While I am pleased that the JECC Board reduced their levy, they did the exact opposite of what I requested. They STILL have a bloated budget; they simply dipped into reserves to pay for it. They needed to cut spending instead!

This is even worse, in some ways, because they are still going to hire several unnecessary staff people. When we have this same fight in a year, those people will be entrenched. These unneeded positions will NEVER go away – NEVER. So next year, we will see the same bloated budget, just more difficult to fix. The problem was simply kicked down the road.

It was also disappointing to find that they overspent an $11 million equipment budget by $1 million dollars! (They made up the difference through unspent operational funds.) I am told this is because the consultant could only give them an estimate in terms of the number of radios needed. I would argue that this simply points out that the consultant is likely not worth the money he was paid, and should not be trusted to offer advice on things - such as staffing.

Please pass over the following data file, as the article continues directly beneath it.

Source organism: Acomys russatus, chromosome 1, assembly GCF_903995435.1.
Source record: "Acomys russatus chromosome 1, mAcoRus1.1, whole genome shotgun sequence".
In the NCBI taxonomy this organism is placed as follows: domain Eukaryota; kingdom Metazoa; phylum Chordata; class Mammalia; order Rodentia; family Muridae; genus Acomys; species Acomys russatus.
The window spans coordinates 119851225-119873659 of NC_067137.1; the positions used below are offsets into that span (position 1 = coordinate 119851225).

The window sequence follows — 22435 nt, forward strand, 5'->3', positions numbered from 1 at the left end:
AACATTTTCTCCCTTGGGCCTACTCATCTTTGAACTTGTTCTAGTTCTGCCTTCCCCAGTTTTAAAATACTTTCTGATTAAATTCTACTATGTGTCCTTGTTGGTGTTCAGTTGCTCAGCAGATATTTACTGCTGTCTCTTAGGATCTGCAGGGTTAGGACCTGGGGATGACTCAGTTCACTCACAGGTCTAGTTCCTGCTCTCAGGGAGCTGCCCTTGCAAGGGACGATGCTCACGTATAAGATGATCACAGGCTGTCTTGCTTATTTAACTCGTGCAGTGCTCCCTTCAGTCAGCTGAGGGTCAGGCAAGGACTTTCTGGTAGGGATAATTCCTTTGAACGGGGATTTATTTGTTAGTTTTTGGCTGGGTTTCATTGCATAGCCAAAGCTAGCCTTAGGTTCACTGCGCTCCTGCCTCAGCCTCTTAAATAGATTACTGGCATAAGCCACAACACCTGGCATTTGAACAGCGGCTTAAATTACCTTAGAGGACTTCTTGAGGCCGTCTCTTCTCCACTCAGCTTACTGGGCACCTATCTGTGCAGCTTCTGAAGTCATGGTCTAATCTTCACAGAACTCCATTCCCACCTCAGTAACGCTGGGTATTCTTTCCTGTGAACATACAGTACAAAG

At least now they seem to know how much they have in each account. If I have accomplished nothing else, at least we have that. The Board of Supervisors has requested a quarterly financial report; I hope the cities and other groups do so as well.

Meanwhile, thanks to all of you who have inquired into this venture. We need the public to get involved in these issues; government produces a better product that way. Please continue to pay attention!

The Domestic Violence Intervention Program (DVIP) Souper Bowl event is Thursday, February 4 from 5:30-7:30 at the Quality Inn, Highlander. Tickets are $20.00 at the door.